Honeysuckle tea may help fight flu
A compound found in the honeysuckle plant may help fight flu viruses, according to new research.
Scientists at Nanjing University in China aimed to find hard evidence that honeysuckle may be an effective treatment for influenza A viruses (IAV)--a family of viruses that includes Spanish flu and avian flu. Chinese medicine practitioners have been drinking the plant in tea form for years to treat IAV.
The researchers were particularly interested in the effects of a molecule found in honeysuckle called MIR2911. To concentrate the molecule, they first mashed and boiled the honeysuckle in water. Next, they fed the honeysuckle liquid to mice, which delivered MIR2911 to the mice's blood and lung tissue.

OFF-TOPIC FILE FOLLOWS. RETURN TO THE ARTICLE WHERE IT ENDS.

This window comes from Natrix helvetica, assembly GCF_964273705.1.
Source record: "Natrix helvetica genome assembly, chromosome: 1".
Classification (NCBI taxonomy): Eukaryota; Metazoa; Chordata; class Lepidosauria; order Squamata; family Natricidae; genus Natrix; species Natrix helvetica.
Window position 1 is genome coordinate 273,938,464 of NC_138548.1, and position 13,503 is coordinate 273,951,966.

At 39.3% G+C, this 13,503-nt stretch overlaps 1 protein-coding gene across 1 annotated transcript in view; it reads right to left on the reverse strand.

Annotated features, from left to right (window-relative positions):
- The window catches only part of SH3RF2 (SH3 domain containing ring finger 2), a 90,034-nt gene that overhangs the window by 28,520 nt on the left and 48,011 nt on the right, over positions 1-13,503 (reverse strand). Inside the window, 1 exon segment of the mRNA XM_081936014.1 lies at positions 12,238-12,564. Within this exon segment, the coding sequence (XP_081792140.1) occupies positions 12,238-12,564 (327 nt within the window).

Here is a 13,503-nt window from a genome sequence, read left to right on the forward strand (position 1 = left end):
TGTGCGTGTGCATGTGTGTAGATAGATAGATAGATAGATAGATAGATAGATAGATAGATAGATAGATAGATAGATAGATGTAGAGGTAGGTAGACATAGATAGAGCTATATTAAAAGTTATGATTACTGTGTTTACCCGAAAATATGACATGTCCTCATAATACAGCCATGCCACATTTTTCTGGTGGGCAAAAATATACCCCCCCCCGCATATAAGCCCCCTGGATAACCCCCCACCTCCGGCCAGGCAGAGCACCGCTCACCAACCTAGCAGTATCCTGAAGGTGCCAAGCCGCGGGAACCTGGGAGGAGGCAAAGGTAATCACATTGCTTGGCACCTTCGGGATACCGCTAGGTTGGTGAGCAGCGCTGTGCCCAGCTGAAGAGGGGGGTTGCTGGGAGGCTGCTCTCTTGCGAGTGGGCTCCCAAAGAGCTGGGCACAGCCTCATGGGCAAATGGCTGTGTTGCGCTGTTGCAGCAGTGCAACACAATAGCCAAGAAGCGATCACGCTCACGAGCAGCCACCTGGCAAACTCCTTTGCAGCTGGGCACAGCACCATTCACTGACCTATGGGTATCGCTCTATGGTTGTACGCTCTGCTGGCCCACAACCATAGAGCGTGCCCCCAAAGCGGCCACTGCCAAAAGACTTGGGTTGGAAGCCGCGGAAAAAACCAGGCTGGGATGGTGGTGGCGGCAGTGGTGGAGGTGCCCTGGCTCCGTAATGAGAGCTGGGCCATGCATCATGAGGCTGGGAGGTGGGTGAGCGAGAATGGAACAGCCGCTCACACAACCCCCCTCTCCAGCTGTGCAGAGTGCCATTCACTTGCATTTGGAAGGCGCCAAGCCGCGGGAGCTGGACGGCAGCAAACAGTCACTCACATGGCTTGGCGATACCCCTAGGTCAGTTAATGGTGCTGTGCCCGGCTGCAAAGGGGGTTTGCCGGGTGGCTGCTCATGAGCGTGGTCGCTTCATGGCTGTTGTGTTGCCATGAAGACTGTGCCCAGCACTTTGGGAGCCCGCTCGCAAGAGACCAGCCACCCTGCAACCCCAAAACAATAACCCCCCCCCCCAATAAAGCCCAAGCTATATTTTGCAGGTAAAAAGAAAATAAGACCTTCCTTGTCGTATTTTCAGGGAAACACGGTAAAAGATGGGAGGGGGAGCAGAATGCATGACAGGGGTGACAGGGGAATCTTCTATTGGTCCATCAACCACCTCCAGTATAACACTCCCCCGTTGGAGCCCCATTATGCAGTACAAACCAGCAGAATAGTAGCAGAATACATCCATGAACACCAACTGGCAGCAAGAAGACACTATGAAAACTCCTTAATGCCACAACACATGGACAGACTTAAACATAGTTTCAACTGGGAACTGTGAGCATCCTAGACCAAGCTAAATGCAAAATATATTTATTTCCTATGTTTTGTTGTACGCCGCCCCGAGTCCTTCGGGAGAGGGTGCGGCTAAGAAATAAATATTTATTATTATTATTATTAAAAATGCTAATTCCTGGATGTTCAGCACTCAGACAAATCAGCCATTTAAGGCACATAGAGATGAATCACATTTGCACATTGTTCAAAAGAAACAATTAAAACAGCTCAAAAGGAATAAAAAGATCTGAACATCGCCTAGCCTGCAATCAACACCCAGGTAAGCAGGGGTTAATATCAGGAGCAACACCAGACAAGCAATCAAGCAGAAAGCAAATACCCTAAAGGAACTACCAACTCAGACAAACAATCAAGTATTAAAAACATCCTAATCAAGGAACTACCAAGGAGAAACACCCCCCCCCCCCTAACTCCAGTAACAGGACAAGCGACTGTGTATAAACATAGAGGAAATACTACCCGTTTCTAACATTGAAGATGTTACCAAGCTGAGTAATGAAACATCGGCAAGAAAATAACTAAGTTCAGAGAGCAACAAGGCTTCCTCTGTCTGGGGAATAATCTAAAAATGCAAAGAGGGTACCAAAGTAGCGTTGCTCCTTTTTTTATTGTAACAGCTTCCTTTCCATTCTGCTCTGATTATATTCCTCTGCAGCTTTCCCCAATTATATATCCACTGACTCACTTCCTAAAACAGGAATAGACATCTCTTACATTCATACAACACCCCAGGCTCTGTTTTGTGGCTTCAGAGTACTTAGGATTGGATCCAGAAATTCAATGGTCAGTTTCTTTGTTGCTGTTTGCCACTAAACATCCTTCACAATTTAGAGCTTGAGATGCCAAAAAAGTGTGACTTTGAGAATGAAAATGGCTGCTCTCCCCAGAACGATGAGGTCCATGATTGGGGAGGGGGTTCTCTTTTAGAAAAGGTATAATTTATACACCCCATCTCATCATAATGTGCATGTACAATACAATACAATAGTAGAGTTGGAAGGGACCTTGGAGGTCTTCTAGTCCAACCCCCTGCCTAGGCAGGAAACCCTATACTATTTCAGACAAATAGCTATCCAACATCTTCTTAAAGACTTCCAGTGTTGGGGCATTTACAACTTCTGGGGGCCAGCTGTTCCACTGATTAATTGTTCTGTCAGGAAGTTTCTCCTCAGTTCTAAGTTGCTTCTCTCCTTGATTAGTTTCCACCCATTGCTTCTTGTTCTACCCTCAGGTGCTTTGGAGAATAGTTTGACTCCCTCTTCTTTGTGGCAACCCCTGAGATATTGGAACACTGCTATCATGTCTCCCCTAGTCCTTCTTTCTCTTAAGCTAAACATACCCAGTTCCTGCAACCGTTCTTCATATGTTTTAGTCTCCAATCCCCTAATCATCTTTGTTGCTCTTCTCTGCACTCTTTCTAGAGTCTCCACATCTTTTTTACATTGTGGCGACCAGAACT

The researchers observed that the MIR2911 molecule seemed to target two genes, called PB2 and NS1; these genes have previously been shown to be essential for the spread of influenza. By targeting these specific genes, MIR2911 seemed to repress IAV, researchers said.
The study's findings, published in the journal Cell Research, suggest that honeysuckle may serve as a natural treatment for an array of flu viruses, and potentially other viruses such as H1N1 and Ebola. Researchers added, however, that further studies are needed in order to truly determine the effects of honeysuckle on humans.